By. Whitney Strubhar, Leanni Javier, and Asher Douchant, Maplewood Richmond Heights Middle School


Every year, the seventh-grade students of Maplewood Richmond Heights Middle School (MRHMS) take a week-long trip to Tennessee to learn at the Great Smoky Mountains Institute at Tremont. The Tremont trip is considered to be the climax of the seventh-grade year and gives students numerous opportunities to explore the world around them, learn self-reflection, collect scientific data, engage in physical activities, have fun with their friends, and stretch beyond their comfort zones. There are no worksheets at Tremont. Instead, students are sent out to learn in the wilderness, free from projects, electronics, and, more importantly, stress.


The week in the wilderness benefits everyone who goes on the trip, teachers and students alike. It provides a new view of the outdoors that students and teachers might not have had before. It also provides students a break from the stress school may be putting on them and gives them time to breathe. “Every year I look forward to seeing students come alive on these trips. This change of environment also offers opportunities for leadership to students who may struggle inside the walls of the classroom,” explains Whitney Strubhar, Expedition Coach at MRHMS. “I love to see that newfound confidence rise up in each student throughout the week.”


During the week at Tremont, students participate in a wide range of activities, from citizen science projects to history-infused hikes. While there is a heavy focus on the natural and social sciences, students are engaging in physical activity during every lesson at Tremont. “Students embark on an eight-mile hike which allows them to discover a variety of flora and fauna while at the same time burning perhaps thousands of calories,” explains John Harbaugh, PE teacher at MRHMS. “Students learn while working hard. With physical fitness I believe that getting students to be active while doing something they enjoy doing is the key. Expeditions provide a perfect backdrop for this to happen.” A perfect example of physical fitness combined with natural exploration is the day trip students make to Cades Cove. Here, students spend the day learning about the history of the area and its people, including the divide that existed within families in the pre-Civil War era where some sided with the North and others the South. Conversation then turns to the current day and how some families and communities remained divided. History comes alive when students walk in the steps of the people who called Cades Cove home, helping them to connect with and understand their experiences, something not easily accomplished by reading a textbook.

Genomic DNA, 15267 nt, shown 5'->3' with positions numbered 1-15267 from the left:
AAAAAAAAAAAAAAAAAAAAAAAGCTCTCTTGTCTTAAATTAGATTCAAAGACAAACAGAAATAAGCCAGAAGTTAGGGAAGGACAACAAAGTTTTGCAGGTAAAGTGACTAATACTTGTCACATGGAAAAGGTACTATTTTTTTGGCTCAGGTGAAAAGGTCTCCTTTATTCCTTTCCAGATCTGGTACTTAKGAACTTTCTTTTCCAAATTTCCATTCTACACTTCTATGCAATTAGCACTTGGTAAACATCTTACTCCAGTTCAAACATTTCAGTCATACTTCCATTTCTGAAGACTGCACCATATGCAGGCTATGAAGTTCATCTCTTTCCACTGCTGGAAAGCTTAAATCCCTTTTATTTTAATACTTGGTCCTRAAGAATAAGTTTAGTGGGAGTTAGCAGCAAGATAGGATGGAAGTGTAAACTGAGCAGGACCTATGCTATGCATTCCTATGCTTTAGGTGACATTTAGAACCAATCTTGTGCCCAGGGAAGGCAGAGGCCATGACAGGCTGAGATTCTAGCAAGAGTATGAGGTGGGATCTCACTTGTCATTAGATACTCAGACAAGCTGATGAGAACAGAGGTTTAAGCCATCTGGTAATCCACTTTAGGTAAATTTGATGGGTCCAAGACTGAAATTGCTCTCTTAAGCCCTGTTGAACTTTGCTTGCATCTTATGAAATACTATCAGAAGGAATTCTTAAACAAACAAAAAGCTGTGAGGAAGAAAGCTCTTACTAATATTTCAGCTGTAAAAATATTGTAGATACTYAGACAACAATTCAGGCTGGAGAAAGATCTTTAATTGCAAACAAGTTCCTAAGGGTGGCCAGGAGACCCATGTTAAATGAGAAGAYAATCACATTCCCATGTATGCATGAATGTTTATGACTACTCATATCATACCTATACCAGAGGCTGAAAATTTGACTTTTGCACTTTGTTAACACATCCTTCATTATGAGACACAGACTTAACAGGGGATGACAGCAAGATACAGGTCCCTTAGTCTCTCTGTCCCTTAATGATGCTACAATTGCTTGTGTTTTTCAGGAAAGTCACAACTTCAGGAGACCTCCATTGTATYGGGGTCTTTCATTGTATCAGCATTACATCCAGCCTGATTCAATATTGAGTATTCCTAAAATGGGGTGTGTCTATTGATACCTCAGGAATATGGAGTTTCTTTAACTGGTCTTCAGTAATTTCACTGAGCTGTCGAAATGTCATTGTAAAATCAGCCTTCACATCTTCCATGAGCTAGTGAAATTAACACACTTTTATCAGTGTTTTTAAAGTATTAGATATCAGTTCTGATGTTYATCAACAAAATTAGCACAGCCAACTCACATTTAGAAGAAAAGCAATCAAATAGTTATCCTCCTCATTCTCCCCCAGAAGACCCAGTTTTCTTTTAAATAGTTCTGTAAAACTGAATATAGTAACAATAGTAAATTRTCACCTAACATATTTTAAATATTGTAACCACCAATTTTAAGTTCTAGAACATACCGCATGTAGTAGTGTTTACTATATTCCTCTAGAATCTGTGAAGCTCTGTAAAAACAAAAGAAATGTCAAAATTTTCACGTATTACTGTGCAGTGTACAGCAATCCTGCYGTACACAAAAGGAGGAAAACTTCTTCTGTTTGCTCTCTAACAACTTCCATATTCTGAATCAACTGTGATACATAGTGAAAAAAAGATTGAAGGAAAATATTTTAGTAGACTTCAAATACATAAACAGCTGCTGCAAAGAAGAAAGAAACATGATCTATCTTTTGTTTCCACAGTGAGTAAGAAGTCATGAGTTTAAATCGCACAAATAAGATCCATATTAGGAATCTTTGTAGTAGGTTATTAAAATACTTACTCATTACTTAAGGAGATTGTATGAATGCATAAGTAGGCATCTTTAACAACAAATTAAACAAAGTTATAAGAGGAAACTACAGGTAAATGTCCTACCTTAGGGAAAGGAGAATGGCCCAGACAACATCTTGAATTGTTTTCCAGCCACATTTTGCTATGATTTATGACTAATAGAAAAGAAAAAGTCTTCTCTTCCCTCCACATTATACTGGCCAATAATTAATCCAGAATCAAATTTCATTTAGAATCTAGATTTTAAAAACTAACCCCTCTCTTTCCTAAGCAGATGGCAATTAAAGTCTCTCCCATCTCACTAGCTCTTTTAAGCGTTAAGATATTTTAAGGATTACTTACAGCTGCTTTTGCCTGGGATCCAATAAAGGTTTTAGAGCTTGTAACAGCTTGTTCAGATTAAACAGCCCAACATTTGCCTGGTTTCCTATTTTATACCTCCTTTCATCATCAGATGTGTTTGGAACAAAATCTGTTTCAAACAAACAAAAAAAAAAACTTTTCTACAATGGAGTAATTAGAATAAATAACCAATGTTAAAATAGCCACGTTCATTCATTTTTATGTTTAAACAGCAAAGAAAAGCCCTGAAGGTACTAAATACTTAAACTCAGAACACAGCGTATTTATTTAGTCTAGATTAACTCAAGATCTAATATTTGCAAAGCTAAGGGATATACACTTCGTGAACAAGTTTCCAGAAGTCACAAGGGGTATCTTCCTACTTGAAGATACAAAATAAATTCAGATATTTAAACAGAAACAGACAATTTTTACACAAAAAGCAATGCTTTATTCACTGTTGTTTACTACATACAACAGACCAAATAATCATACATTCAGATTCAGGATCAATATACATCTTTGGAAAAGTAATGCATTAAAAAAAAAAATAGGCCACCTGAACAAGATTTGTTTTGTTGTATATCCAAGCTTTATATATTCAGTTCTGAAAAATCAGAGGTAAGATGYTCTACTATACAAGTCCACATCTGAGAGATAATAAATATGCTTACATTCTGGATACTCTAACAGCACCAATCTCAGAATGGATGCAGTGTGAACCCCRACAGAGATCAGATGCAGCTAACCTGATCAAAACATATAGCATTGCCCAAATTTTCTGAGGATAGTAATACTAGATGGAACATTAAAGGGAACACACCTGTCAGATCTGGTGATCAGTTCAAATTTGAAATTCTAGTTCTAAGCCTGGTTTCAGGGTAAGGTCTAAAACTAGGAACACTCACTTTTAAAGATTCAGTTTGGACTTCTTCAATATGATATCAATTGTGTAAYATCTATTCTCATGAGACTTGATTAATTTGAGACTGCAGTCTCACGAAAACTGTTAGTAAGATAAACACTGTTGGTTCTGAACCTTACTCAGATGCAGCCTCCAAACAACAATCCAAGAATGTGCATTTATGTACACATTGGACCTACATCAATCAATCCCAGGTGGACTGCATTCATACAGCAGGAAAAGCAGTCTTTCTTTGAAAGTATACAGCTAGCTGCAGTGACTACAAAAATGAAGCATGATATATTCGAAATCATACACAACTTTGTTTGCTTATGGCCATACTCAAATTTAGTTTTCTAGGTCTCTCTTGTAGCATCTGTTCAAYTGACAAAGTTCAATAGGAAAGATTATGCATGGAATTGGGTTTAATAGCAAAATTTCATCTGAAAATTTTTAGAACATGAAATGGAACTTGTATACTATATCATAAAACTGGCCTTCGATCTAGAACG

source: Whitney Strubhar


While on expedition, students learn to appreciate the beauty of nature and acquire a newfound appreciation for their surroundings. They are also given the space to learn new things that they may not have fully grasped from a textbook or lesson. For example, one of the citizen science projects involves students working with teacher naturalists to catch salamanders and then use a dichotomous key to identify their sample. This data is then used by scientists to monitor locations and patterns of salamanders in the Great Smoky Mountains National Park (which is considered the Salamander Capital of the World). When students collect salamanders, they are not only exploring a creek or climbing a mountainside, they are creating and testing a hypothesis and gathering first-hand data. “Former director of Tremont Jennifer Jones always said she had never seen a standard that could not be taught in nature. I believe this and know that providing rich experiences outside of the four walls of a classroom is the right thing to do!” explains Michael Dittrich, Principal of MRHMS.